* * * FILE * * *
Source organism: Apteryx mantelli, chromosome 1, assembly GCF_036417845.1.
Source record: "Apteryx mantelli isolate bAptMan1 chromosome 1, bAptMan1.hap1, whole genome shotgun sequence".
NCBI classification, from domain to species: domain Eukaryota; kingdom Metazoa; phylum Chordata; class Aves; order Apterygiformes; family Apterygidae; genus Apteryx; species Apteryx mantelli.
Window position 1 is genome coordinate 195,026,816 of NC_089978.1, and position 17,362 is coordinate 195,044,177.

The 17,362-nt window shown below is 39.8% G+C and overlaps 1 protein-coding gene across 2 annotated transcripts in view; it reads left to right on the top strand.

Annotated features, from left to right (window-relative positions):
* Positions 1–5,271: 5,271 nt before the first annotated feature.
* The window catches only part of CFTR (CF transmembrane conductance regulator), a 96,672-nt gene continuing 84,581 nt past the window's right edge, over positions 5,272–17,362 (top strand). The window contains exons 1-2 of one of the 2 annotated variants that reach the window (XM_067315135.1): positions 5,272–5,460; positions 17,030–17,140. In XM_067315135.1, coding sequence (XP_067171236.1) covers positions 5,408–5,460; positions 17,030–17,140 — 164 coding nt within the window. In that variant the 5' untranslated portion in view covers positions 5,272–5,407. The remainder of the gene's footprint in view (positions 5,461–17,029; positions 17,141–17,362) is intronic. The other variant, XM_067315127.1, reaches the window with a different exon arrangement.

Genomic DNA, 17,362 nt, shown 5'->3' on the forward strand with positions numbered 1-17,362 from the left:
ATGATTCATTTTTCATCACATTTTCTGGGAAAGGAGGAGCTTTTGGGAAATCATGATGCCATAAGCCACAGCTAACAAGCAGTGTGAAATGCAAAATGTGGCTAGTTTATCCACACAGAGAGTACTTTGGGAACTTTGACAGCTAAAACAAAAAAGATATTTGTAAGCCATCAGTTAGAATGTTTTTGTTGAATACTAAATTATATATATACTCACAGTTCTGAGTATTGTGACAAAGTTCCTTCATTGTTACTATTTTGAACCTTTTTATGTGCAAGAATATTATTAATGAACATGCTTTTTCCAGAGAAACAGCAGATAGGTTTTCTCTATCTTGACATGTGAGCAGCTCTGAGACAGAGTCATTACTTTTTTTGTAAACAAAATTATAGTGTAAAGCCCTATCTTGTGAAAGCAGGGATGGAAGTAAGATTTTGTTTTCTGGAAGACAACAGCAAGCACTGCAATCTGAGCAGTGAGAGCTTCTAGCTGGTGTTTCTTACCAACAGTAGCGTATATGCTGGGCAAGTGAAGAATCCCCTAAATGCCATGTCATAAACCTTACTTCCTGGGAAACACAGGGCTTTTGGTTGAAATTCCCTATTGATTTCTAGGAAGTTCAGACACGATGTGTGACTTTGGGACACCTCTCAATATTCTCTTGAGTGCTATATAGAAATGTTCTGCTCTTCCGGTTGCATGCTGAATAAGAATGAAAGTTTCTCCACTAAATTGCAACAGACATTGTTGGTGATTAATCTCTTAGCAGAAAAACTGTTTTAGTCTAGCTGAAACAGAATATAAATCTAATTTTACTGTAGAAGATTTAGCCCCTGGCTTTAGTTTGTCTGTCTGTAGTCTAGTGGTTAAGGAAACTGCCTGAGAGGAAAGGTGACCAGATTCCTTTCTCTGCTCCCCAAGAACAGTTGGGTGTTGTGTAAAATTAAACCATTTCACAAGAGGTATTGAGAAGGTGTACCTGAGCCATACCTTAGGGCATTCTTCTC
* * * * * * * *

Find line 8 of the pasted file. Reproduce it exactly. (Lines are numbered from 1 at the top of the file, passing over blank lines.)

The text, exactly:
* The window catches only part of CFTR (CF transmembrane conductance regulator), a 96,672-nt gene continuing 84,581 nt past the window's right edge, over positions 5,272–17,362 (top strand). The window contains exons 1-2 of one of the 2 annotated variants that reach the window (XM_067315135.1): positions 5,272–5,460; positions 17,030–17,140. In XM_067315135.1, coding sequence (XP_067171236.1) covers positions 5,408–5,460; positions 17,030–17,140 — 164 coding nt within the window. In that variant the 5' untranslated portion in view covers positions 5,272–5,407. The remainder of the gene's footprint in view (positions 5,461–17,029; positions 17,141–17,362) is intronic. The other variant, XM_067315127.1, reaches the window with a different exon arrangement.